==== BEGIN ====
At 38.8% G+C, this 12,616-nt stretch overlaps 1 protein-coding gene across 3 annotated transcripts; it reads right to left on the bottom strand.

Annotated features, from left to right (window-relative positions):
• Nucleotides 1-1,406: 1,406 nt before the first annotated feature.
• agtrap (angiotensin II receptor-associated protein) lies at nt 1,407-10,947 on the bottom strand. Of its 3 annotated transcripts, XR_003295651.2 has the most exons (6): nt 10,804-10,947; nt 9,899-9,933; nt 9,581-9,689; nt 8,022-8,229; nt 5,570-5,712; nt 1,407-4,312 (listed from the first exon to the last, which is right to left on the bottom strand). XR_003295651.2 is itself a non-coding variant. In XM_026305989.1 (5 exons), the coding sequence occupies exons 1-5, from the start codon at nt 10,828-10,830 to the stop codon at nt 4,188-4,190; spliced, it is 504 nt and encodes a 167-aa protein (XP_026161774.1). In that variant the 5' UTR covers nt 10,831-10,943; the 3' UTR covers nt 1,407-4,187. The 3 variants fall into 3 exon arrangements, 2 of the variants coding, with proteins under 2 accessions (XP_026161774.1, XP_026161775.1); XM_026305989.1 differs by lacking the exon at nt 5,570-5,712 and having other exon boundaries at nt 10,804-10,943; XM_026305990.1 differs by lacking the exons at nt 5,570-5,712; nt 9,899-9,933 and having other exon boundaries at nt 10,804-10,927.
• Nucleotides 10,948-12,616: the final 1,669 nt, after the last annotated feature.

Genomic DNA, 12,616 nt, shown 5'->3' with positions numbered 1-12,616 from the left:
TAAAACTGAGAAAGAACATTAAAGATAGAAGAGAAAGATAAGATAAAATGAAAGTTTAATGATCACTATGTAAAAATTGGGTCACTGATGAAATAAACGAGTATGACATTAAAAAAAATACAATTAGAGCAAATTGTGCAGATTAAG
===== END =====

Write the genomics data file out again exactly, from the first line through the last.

At 38.8% G+C, this 12,616-nt stretch overlaps 1 protein-coding gene across 3 annotated transcripts; it reads right to left on the bottom strand.

Annotated features, from left to right (window-relative positions):
• Nucleotides 1-1,406: 1,406 nt before the first annotated feature.
• agtrap (angiotensin II receptor-associated protein) lies at nt 1,407-10,947 on the bottom strand. Of its 3 annotated transcripts, XR_003295651.2 has the most exons (6): nt 10,804-10,947; nt 9,899-9,933; nt 9,581-9,689; nt 8,022-8,229; nt 5,570-5,712; nt 1,407-4,312 (listed from the first exon to the last, which is right to left on the bottom strand). XR_003295651.2 is itself a non-coding variant. In XM_026305989.1 (5 exons), the coding sequence occupies exons 1-5, from the start codon at nt 10,828-10,830 to the stop codon at nt 4,188-4,190; spliced, it is 504 nt and encodes a 167-aa protein (XP_026161774.1). In that variant the 5' UTR covers nt 10,831-10,943; the 3' UTR covers nt 1,407-4,187. The 3 variants fall into 3 exon arrangements, 2 of the variants coding, with proteins under 2 accessions (XP_026161774.1, XP_026161775.1); XM_026305989.1 differs by lacking the exon at nt 5,570-5,712 and having other exon boundaries at nt 10,804-10,943; XM_026305990.1 differs by lacking the exons at nt 5,570-5,712; nt 9,899-9,933 and having other exon boundaries at nt 10,804-10,927.
• Nucleotides 10,948-12,616: the final 1,669 nt, after the last annotated feature.

Genomic DNA, 12,616 nt, shown 5'->3' with positions numbered 1-12,616 from the left:
TAAAACTGAGAAAGAACATTAAAGATAGAAGAGAAAGATAAGATAAAATGAAAGTTTAATGATCACTATGTAAAAATTGGGTCACTGATGAAATAAACGAGTATGACATTAAAAAAAATACAATTAGAGCAAATTGTGCAGATTAAG